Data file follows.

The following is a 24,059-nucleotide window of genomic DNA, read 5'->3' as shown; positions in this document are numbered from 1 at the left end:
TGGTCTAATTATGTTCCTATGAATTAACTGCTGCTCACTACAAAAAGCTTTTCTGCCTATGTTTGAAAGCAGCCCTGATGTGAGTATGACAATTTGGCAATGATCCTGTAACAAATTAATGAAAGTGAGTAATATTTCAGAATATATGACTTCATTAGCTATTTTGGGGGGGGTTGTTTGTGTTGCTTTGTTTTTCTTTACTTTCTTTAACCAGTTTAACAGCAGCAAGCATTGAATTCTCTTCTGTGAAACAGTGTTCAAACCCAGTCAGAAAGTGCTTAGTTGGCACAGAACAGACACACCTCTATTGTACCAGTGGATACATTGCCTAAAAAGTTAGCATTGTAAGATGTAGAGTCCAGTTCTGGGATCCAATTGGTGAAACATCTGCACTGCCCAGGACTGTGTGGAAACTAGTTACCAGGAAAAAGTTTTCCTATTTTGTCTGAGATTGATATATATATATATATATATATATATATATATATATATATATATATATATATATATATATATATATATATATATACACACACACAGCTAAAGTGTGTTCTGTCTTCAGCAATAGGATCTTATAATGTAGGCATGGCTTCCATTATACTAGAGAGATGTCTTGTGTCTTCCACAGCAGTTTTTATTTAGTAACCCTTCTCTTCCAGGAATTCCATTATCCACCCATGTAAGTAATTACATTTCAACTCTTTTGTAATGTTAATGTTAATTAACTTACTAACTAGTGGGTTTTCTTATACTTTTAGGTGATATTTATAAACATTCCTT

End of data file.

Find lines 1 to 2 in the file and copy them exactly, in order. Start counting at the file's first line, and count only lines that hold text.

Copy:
The following is a 24,059-nucleotide window of genomic DNA, read 5'->3' as shown; positions in this document are numbered from 1 at the left end:
TGGTCTAATTATGTTCCTATGAATTAACTGCTGCTCACTACAAAAAGCTTTTCTGCCTATGTTTGAAAGCAGCCCTGATGTGAGTATGACAATTTGGCAATGATCCTGTAACAAATTAATGAAAGTGAGTAATATTTCAGAATATATGACTTCATTAGCTATTTTGGGGGGGGTTGTTTGTGTTGCTTTGTTTTTCTTTACTTTCTTTAACCAGTTTAACAGCAGCAAGCATTGAATTCTCTTCTGTGAAACAGTGTTCAAACCCAGTCAGAAAGTGCTTAGTTGGCACAGAACAGACACACCTCTATTGTACCAGTGGATACATTGCCTAAAAAGTTAGCATTGTAAGATGTAGAGTCCAGTTCTGGGATCCAATTGGTGAAACATCTGCACTGCCCAGGACTGTGTGGAAACTAGTTACCAGGAAAAAGTTTTCCTATTTTGTCTGAGATTGATATATATATATATATATATATATATATATATATATATATATATATATATATATATATATATATATATATATATACACACACACAGCTAAAGTGTGTTCTGTCTTCAGCAATAGGATCTTATAATGTAGGCATGGCTTCCATTATACTAGAGAGATGTCTTGTGTCTTCCACAGCAGTTTTTATTTAGTAACCCTTCTCTTCCAGGAATTCCATTATCCACCCATGTAAGTAATTACATTTCAACTCTTTTGTAATGTTAATGTTAATTAACTTACTAACTAGTGGGTTTTCTTATACTTTTAGGTGATATTTATAAACATTCCTT